A Meditation on Madras

This piece was written to mark the 376th ‘Madras Day’.

Anirudh Belle

Note: This story was originally published on You Speak India’s web-publication. It has been republished on this blog with permission from the publisher and the author .

22nd August 2015: Madras Day

One’s youth is a deeply formative period. Its climax is an entry into the ‘real world’ (whatever that means). As I enter this strange new place, I’m looking into myself, carefully, to develop an understanding. In the wilderness of creation, an artist may often pause and question: where from did this come? The technique, the clay, the wheel; what is this curious unfolding that is manifesting through me?

Much of myself – personal, political, philosophical – has been assembled under the auspices of my home-city, Madras. Gazing at her from the top of the iconic Lighthouse on Beach Road, she can be seen breathing beneath a vastness – an eclectic tapestry of masterly structures, slums, streets, traffic, open fields, and peopled with every sort of human being, from the sublime to the silly.

Under the Company Raj, much before Her Majesty’s Government took over the administration of India, Fort St. George was erected as a symbol, tying a scatter of tribes, villages, townships and kingdoms into ‘Madras’. Presently, the building houses the Tamil Nadu Legislative Assembly and other official buildings.

Even today, when walking through the city’s streets, a glimpse of its exotic legacy is visible: in the various tossings of street-food, in the types of tea and the aroma of coffee, in dialects both crass and sophisticated, in posters and podiums of prevailing superstars or politicians, in the shrines of local street deities (each with an obscure name and a delightful legend), a unique story is being told. These are stories of people who, when occasioned to think of ‘Madras’ or ‘Chennai’, make an equal and cherished claim to it.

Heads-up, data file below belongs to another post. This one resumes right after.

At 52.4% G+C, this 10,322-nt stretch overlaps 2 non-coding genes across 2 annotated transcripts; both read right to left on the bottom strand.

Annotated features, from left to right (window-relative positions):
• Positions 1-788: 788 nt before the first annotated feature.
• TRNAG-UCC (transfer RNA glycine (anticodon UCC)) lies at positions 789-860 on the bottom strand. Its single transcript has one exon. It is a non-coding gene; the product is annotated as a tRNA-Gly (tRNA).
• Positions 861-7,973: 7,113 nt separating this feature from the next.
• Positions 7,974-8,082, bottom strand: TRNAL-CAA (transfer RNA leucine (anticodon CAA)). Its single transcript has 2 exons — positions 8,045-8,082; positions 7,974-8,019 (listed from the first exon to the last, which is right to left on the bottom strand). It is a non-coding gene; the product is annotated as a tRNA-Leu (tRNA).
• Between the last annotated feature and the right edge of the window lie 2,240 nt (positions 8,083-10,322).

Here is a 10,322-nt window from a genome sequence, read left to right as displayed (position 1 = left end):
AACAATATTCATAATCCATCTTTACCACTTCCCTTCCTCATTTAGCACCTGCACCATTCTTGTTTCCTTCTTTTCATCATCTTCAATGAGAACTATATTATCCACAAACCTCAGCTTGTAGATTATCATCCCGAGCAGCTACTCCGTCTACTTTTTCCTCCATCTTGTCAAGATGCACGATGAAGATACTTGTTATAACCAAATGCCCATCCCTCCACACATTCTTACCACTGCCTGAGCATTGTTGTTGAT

In this delightful potpourri, the entire world has found its home. The Santhome Basilica is a stamp of the Roman influence that stitched through Tamizhagam (the land of the Tamils) during the Sangam age in South India — 200 B.C.E to 300 A.C.E. More obviously, of course, it commemorates the entry of St. Thomas the Apostle into India in the first century A.C.E. St. Thomas breathed his last on what is known today as the St. Thomas Mount, just across the Chennai airport. Nawab Muhammad Ali Wallajah, Nawab of the Carnatic, built the sensational Sunni Wallajah Mosque in Triplicane somewhere between 1749 and 1795; close to it, of course, is Thousand Lights – home of Ghazi Moulana Ghulam Mahadi Khan – among the grandest Shia centres of worship in India. Remnants of the great Jain history of South India still stand in the temples of Sowcarpet. Near by, in Burma Bazaar, is an old settlement of Burmese Tamilians who fled back to India in 1947 and, in a second wave, during the xenophobic military rule of General Ne Win in 1962.

Madras has also been a fulcrum of global ideation. Thinkers and reformers ranging from Dr. Annie Besant and Shri Jiddu Krishnamurti to Swami Vivekananda and Swami Chinmayanda sowed their beginnings in its soil.

The history of our nation-state too would be incomplete without an invocation to Madras. Four years of pursuing Gandhiji eventually led to Rajaji’s (Shri C. Rajagopalachari’s) first meeting with him in March 1919. This was at the home of Shri Kasturiranga Iyengar; it presently stands as the Chola hotel on Cathedral Road. Rajaji took to Gandhiji’s path of non-co-operation with fiery enthusiasm. The die was cast; Rajaji and Shri T. T. Krishnamachari were symbols – to name only two from many – of the formidable role Madras would play in the making of India.

Looking back at this rich and wonderful history, how does it inform my understanding of Madras, of my roots?

A most intimate recollection from my childhood is of an afternoon nap; I was perhaps only a year or two in age. After a filling bowl of rasam saadam, I dozed-off on my mother’s lap. I suddenly woke up, startled, and she gazed, with infinite affection, into my eyes asking ‘enna da?’ (implying, in Tamil: ‘what’s the matter, son?’).

Sitting on memory’s lap, I summon, with deepest sincerity, my idea of Madras. I’m instantly surrounded in a magisterial presence. A complex and mystifying humanity is peering into my mind’s eye. It places its hand on my cheek and offers, ‘enna da?’.

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